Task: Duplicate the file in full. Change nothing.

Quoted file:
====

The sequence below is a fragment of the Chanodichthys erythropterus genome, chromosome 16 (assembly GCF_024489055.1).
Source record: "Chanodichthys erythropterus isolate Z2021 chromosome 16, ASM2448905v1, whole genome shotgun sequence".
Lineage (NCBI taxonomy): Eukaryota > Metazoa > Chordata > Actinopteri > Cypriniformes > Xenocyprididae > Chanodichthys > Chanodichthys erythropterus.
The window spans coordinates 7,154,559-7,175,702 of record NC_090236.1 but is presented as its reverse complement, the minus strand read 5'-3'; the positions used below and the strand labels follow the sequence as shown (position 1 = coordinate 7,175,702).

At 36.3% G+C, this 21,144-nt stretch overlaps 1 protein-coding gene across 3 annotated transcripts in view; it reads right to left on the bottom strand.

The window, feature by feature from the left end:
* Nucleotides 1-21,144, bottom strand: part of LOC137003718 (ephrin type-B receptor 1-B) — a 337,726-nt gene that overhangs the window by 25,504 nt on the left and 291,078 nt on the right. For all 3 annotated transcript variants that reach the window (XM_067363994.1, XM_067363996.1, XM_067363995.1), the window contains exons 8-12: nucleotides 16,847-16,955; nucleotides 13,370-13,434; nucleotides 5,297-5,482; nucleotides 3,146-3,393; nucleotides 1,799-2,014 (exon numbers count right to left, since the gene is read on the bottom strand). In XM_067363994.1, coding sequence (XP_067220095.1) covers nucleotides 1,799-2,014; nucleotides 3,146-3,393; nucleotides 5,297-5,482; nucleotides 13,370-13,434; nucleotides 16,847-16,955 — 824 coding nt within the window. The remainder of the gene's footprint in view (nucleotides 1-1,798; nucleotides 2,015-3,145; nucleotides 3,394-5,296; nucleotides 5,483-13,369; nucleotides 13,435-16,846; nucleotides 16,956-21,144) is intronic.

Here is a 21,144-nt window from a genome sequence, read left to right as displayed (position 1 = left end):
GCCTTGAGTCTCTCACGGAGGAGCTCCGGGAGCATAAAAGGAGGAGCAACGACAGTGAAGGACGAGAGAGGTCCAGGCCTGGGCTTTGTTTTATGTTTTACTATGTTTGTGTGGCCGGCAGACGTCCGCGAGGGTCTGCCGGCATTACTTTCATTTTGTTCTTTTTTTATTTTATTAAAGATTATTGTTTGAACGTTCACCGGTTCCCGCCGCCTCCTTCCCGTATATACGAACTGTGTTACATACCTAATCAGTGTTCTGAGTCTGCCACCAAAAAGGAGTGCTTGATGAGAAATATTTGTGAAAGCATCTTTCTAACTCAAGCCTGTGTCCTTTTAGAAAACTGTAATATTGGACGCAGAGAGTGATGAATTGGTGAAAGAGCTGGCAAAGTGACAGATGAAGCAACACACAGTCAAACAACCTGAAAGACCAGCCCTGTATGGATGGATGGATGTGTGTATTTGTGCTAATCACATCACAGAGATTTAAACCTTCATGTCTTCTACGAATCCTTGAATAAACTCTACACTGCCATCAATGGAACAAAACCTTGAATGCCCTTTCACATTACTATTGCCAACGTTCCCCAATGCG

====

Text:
The sequence below is a fragment of the Chanodichthys erythropterus genome, chromosome 16 (assembly GCF_024489055.1).
Source record: "Chanodichthys erythropterus isolate Z2021 chromosome 16, ASM2448905v1, whole genome shotgun sequence".
Lineage (NCBI taxonomy): Eukaryota > Metazoa > Chordata > Actinopteri > Cypriniformes > Xenocyprididae > Chanodichthys > Chanodichthys erythropterus.
The window spans coordinates 7,154,559-7,175,702 of record NC_090236.1 but is presented as its reverse complement, the minus strand read 5'-3'; the positions used below and the strand labels follow the sequence as shown (position 1 = coordinate 7,175,702).

At 36.3% G+C, this 21,144-nt stretch overlaps 1 protein-coding gene across 3 annotated transcripts in view; it reads right to left on the bottom strand.

The window, feature by feature from the left end:
* Nucleotides 1-21,144, bottom strand: part of LOC137003718 (ephrin type-B receptor 1-B) — a 337,726-nt gene that overhangs the window by 25,504 nt on the left and 291,078 nt on the right. For all 3 annotated transcript variants that reach the window (XM_067363994.1, XM_067363996.1, XM_067363995.1), the window contains exons 8-12: nucleotides 16,847-16,955; nucleotides 13,370-13,434; nucleotides 5,297-5,482; nucleotides 3,146-3,393; nucleotides 1,799-2,014 (exon numbers count right to left, since the gene is read on the bottom strand). In XM_067363994.1, coding sequence (XP_067220095.1) covers nucleotides 1,799-2,014; nucleotides 3,146-3,393; nucleotides 5,297-5,482; nucleotides 13,370-13,434; nucleotides 16,847-16,955 — 824 coding nt within the window. The remainder of the gene's footprint in view (nucleotides 1-1,798; nucleotides 2,015-3,145; nucleotides 3,394-5,296; nucleotides 5,483-13,369; nucleotides 13,435-16,846; nucleotides 16,956-21,144) is intronic.

Here is a 21,144-nt window from a genome sequence, read left to right as displayed (position 1 = left end):
GCCTTGAGTCTCTCACGGAGGAGCTCCGGGAGCATAAAAGGAGGAGCAACGACAGTGAAGGACGAGAGAGGTCCAGGCCTGGGCTTTGTTTTATGTTTTACTATGTTTGTGTGGCCGGCAGACGTCCGCGAGGGTCTGCCGGCATTACTTTCATTTTGTTCTTTTTTTATTTTATTAAAGATTATTGTTTGAACGTTCACCGGTTCCCGCCGCCTCCTTCCCGTATATACGAACTGTGTTACATACCTAATCAGTGTTCTGAGTCTGCCACCAAAAAGGAGTGCTTGATGAGAAATATTTGTGAAAGCATCTTTCTAACTCAAGCCTGTGTCCTTTTAGAAAACTGTAATATTGGACGCAGAGAGTGATGAATTGGTGAAAGAGCTGGCAAAGTGACAGATGAAGCAACACACAGTCAAACAACCTGAAAGACCAGCCCTGTATGGATGGATGGATGTGTGTATTTGTGCTAATCACATCACAGAGATTTAAACCTTCATGTCTTCTACGAATCCTTGAATAAACTCTACACTGCCATCAATGGAACAAAACCTTGAATGCCCTTTCACATTACTATTGCCAACGTTCCCCAATGCG